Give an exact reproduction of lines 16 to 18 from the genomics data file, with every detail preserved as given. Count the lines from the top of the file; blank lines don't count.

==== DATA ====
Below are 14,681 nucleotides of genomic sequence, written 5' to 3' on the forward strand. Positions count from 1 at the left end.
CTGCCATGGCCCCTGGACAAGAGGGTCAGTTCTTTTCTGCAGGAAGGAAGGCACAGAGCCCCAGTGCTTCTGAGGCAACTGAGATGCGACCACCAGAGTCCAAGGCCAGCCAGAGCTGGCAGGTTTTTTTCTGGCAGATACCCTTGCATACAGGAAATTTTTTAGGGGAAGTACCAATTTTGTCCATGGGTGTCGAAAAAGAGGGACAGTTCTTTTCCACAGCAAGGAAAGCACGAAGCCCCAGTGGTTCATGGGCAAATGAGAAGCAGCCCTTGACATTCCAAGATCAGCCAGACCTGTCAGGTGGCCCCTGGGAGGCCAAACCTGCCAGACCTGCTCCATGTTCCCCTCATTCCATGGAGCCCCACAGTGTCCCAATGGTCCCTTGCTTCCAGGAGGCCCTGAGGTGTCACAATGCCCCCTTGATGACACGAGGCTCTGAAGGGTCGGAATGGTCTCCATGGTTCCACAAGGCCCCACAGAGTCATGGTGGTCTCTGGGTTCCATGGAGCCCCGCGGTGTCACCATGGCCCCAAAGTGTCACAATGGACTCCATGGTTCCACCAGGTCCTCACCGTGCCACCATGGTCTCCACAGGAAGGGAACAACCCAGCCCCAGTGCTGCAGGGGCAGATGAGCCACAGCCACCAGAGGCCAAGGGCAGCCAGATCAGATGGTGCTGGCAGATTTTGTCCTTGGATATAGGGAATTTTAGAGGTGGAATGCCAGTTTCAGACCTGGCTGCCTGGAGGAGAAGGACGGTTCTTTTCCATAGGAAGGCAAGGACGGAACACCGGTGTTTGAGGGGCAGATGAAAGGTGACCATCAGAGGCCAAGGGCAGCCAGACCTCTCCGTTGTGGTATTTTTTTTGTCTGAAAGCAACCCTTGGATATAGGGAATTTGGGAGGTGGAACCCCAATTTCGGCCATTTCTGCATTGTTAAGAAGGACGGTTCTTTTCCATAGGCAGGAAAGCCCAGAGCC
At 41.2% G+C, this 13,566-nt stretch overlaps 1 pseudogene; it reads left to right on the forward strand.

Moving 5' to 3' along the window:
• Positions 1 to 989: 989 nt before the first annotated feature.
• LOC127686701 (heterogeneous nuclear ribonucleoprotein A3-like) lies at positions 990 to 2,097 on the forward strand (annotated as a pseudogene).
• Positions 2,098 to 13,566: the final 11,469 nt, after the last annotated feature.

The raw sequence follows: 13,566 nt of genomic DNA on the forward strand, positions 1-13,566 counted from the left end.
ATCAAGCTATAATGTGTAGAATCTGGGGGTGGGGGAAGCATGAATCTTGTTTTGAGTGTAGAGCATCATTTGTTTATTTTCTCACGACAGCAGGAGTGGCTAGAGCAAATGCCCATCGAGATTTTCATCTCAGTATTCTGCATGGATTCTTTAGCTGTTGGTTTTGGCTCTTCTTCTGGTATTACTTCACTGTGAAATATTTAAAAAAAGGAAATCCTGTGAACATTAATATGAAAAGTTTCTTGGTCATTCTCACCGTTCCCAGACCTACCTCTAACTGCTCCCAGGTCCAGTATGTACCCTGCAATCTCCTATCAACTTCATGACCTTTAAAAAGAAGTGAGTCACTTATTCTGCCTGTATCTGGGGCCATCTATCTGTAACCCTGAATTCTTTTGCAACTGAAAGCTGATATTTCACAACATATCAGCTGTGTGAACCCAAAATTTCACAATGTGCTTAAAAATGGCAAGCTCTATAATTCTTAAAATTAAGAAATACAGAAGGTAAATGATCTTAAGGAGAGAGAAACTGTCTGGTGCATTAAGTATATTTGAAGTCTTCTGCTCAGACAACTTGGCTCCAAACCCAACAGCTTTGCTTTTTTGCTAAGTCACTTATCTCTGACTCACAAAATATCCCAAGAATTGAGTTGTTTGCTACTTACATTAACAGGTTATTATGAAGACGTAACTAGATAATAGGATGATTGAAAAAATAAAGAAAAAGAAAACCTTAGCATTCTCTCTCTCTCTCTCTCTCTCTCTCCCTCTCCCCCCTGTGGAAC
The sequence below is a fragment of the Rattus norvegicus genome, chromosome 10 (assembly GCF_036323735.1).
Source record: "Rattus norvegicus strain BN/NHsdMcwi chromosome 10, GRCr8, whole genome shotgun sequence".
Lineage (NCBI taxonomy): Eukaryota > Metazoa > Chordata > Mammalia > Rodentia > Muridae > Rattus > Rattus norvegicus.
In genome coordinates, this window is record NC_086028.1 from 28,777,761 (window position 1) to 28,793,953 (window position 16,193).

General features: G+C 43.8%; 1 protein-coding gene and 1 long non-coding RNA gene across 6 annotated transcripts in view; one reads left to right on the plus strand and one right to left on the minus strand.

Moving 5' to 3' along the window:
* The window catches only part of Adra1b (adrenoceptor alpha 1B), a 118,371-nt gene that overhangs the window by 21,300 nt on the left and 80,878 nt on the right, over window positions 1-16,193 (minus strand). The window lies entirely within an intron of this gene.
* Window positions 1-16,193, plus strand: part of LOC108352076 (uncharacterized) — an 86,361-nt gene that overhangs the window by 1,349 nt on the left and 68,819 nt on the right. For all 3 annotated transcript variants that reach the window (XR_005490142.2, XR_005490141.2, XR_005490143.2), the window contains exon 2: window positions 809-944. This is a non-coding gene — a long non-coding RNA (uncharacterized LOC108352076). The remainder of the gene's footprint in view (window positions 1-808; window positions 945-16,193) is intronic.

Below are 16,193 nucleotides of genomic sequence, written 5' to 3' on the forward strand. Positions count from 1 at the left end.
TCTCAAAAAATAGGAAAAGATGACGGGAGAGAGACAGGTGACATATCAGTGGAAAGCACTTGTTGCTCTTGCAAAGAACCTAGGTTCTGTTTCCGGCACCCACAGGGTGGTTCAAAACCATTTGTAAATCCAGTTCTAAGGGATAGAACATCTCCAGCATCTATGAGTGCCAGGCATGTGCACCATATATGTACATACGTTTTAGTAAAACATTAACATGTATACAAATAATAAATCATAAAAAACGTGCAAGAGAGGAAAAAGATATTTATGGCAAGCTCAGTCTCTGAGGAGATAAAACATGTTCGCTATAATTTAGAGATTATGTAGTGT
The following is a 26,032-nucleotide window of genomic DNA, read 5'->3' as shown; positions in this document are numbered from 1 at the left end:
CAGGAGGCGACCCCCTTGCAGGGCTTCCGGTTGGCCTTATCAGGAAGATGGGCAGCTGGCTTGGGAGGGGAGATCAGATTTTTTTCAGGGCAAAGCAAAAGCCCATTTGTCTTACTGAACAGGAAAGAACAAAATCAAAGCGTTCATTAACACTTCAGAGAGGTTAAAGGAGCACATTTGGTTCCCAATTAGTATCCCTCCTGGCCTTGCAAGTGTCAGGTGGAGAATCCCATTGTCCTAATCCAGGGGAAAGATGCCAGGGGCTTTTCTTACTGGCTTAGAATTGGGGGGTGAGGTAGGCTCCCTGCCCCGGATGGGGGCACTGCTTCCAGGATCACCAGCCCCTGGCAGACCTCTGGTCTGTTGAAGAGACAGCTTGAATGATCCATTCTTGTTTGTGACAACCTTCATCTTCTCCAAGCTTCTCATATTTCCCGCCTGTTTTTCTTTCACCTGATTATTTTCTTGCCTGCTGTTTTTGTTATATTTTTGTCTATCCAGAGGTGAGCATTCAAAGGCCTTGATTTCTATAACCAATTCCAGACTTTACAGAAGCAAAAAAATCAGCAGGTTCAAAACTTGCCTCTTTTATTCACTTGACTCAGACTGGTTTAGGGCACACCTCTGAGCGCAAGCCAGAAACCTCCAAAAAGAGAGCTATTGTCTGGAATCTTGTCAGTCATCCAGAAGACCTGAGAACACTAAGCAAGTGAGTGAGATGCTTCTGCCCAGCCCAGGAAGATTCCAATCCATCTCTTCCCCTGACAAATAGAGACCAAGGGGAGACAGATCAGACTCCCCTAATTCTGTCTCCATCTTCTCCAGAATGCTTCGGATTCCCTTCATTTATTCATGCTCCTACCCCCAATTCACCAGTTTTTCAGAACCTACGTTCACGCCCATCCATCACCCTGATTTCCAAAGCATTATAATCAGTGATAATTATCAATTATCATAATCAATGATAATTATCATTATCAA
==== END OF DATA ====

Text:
* The window catches only part of Adra1b (adrenoceptor alpha 1B), a 118,371-nt gene that overhangs the window by 21,300 nt on the left and 80,878 nt on the right, over window positions 1-16,193 (minus strand). The window lies entirely within an intron of this gene.
* Window positions 1-16,193, plus strand: part of LOC108352076 (uncharacterized) — an 86,361-nt gene that overhangs the window by 1,349 nt on the left and 68,819 nt on the right. For all 3 annotated transcript variants that reach the window (XR_005490142.2, XR_005490141.2, XR_005490143.2), the window contains exon 2: window positions 809-944. This is a non-coding gene — a long non-coding RNA (uncharacterized LOC108352076). The remainder of the gene's footprint in view (window positions 1-808; window positions 945-16,193) is intronic.

Below are 16,193 nucleotides of genomic sequence, written 5' to 3' on the forward strand. Positions count from 1 at the left end.